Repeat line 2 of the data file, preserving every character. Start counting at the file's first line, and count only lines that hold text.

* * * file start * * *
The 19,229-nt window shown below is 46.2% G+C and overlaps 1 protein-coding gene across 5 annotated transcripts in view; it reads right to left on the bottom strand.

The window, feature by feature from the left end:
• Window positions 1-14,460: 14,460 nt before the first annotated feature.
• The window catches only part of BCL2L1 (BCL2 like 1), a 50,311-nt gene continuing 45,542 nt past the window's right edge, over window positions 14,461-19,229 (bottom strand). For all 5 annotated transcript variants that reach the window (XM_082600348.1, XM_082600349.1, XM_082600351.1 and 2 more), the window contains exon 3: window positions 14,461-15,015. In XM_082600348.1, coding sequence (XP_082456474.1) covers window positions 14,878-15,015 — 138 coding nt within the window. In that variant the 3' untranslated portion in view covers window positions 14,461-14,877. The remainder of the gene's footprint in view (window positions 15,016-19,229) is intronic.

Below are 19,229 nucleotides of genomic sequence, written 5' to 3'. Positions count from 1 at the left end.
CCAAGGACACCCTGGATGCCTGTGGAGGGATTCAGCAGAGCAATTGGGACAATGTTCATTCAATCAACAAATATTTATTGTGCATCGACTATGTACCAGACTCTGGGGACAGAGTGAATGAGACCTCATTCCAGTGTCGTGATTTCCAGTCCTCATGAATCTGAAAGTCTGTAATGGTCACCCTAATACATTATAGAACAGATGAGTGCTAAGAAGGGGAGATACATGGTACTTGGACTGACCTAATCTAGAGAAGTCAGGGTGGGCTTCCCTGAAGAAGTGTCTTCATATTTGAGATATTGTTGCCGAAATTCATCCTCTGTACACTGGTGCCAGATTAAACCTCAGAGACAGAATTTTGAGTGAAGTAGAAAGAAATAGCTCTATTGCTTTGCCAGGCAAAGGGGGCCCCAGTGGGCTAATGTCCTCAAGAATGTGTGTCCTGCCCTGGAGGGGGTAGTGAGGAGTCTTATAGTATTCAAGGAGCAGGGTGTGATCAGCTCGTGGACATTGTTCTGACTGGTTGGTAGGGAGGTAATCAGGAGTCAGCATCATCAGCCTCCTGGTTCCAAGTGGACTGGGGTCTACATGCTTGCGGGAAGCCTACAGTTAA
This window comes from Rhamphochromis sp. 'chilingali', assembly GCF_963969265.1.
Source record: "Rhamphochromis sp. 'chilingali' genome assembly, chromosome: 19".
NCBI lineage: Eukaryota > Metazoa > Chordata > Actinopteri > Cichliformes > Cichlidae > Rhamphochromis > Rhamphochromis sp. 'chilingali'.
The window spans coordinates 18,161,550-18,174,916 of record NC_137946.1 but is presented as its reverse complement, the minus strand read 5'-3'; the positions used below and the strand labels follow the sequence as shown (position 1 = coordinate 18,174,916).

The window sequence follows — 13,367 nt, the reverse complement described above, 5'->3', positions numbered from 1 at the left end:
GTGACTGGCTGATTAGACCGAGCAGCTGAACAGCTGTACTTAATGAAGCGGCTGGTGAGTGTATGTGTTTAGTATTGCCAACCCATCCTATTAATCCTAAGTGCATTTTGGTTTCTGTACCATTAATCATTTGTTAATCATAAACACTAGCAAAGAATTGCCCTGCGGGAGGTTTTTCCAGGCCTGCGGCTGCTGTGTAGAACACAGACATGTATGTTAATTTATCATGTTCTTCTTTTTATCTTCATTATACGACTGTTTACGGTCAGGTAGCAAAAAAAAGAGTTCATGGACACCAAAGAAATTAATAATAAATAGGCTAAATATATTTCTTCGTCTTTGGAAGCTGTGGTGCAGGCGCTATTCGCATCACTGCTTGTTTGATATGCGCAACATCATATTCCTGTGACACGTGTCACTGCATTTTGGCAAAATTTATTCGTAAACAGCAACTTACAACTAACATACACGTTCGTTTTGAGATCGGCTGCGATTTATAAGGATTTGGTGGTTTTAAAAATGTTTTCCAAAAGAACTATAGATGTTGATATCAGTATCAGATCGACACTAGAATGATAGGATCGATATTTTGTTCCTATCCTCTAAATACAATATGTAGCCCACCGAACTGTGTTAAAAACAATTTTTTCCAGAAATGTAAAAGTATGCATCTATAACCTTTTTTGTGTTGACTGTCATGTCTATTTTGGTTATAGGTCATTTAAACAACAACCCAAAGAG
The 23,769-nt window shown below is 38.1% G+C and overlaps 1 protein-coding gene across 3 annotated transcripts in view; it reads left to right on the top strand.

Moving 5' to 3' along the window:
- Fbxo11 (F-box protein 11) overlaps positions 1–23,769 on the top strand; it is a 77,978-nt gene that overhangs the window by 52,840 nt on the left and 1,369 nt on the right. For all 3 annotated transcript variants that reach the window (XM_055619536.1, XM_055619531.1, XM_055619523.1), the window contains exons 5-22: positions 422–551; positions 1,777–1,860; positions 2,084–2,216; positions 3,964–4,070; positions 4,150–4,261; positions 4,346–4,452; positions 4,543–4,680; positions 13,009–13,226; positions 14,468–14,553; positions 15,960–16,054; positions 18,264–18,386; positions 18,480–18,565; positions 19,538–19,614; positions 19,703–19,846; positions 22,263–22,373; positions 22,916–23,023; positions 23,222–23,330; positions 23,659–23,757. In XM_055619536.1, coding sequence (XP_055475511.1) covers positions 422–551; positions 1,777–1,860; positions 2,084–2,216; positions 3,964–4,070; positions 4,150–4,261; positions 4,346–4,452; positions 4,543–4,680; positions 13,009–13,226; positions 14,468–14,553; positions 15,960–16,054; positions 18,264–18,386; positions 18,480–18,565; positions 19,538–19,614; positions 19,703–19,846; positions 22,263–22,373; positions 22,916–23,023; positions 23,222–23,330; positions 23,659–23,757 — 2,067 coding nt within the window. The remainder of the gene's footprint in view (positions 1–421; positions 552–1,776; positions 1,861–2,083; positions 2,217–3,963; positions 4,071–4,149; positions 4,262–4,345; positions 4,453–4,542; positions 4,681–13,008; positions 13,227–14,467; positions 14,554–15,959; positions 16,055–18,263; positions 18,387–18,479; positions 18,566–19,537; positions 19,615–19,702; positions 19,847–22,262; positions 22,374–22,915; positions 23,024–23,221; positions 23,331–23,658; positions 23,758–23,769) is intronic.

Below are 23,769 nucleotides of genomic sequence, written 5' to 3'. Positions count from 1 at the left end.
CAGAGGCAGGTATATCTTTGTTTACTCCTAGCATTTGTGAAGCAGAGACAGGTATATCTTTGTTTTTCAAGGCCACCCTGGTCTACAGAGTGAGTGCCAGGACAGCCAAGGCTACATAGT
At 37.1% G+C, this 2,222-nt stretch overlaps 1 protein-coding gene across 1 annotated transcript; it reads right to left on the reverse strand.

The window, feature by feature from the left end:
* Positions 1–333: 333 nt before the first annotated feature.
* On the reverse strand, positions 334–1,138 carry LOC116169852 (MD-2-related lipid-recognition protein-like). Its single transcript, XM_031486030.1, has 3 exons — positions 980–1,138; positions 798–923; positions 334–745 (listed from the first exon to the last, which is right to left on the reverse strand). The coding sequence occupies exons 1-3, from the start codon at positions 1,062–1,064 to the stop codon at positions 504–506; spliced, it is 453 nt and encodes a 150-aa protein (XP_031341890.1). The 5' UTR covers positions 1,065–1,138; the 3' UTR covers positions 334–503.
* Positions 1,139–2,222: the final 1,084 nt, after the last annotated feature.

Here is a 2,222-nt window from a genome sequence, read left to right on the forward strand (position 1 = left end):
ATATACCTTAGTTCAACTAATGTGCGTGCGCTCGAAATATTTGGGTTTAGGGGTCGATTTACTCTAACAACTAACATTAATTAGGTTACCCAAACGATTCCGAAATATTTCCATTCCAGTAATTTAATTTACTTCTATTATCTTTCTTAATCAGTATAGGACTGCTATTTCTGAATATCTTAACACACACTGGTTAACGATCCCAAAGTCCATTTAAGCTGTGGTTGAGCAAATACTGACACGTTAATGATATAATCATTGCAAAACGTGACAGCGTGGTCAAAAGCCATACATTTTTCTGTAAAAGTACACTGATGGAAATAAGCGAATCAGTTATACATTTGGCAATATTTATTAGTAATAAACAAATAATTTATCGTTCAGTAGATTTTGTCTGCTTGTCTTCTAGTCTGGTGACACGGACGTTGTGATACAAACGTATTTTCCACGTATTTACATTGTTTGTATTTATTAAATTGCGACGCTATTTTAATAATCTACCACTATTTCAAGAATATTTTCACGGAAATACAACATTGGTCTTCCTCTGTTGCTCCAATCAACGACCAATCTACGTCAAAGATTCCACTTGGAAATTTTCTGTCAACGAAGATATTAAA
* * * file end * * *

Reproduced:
The window, feature by feature from the left end: